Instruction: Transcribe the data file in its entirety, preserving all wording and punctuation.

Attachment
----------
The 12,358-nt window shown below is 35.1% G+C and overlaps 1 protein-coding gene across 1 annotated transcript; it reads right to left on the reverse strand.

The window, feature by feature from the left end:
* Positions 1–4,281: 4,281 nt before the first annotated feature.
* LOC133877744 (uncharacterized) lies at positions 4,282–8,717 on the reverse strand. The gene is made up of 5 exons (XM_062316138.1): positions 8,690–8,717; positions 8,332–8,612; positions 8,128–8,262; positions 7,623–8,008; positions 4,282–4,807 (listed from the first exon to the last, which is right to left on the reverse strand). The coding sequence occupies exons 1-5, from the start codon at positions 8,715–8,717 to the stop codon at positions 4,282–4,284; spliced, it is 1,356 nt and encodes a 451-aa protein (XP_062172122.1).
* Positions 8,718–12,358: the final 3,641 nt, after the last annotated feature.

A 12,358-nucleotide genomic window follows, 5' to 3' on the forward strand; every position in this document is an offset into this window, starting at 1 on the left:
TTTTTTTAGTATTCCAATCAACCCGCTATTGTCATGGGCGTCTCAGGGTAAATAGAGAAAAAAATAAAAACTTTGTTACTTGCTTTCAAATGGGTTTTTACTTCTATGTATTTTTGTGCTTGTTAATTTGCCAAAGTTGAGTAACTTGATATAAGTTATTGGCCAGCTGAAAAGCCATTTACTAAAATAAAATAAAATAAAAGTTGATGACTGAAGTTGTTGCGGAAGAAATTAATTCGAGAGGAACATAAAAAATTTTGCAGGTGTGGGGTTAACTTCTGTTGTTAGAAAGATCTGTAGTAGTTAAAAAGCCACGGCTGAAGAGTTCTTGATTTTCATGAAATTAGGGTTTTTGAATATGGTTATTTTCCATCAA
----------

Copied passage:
The 12,358-nt window shown below is 35.1% G+C and overlaps 1 protein-coding gene across 1 annotated transcript; it reads right to left on the reverse strand.

The window, feature by feature from the left end:
* Positions 1–4,281: 4,281 nt before the first annotated feature.
* LOC133877744 (uncharacterized) lies at positions 4,282–8,717 on the reverse strand. The gene is made up of 5 exons (XM_062316138.1): positions 8,690–8,717; positions 8,332–8,612; positions 8,128–8,262; positions 7,623–8,008; positions 4,282–4,807 (listed from the first exon to the last, which is right to left on the reverse strand). The coding sequence occupies exons 1-5, from the start codon at positions 8,715–8,717 to the stop codon at positions 4,282–4,284; spliced, it is 1,356 nt and encodes a 451-aa protein (XP_062172122.1).
* Positions 8,718–12,358: the final 3,641 nt, after the last annotated feature.

A 12,358-nucleotide genomic window follows, 5' to 3' on the forward strand; every position in this document is an offset into this window, starting at 1 on the left:
TTTTTTTAGTATTCCAATCAACCCGCTATTGTCATGGGCGTCTCAGGGTAAATAGAGAAAAAAATAAAAACTTTGTTACTTGCTTTCAAATGGGTTTTTACTTCTATGTATTTTTGTGCTTGTTAATTTGCCAAAGTTGAGTAACTTGATATAAGTTATTGGCCAGCTGAAAAGCCATTTACTAAAATAAAATAAAATAAAAGTTGATGACTGAAGTTGTTGCGGAAGAAATTAATTCGAGAGGAACATAAAAAATTTTGCAGGTGTGGGGTTAACTTCTGTTGTTAGAAAGATCTGTAGTAGTTAAAAAGCCACGGCTGAAGAGTTCTTGATTTTCATGAAATTAGGGTTTTTGAATATGGTTATTTTCCATCAA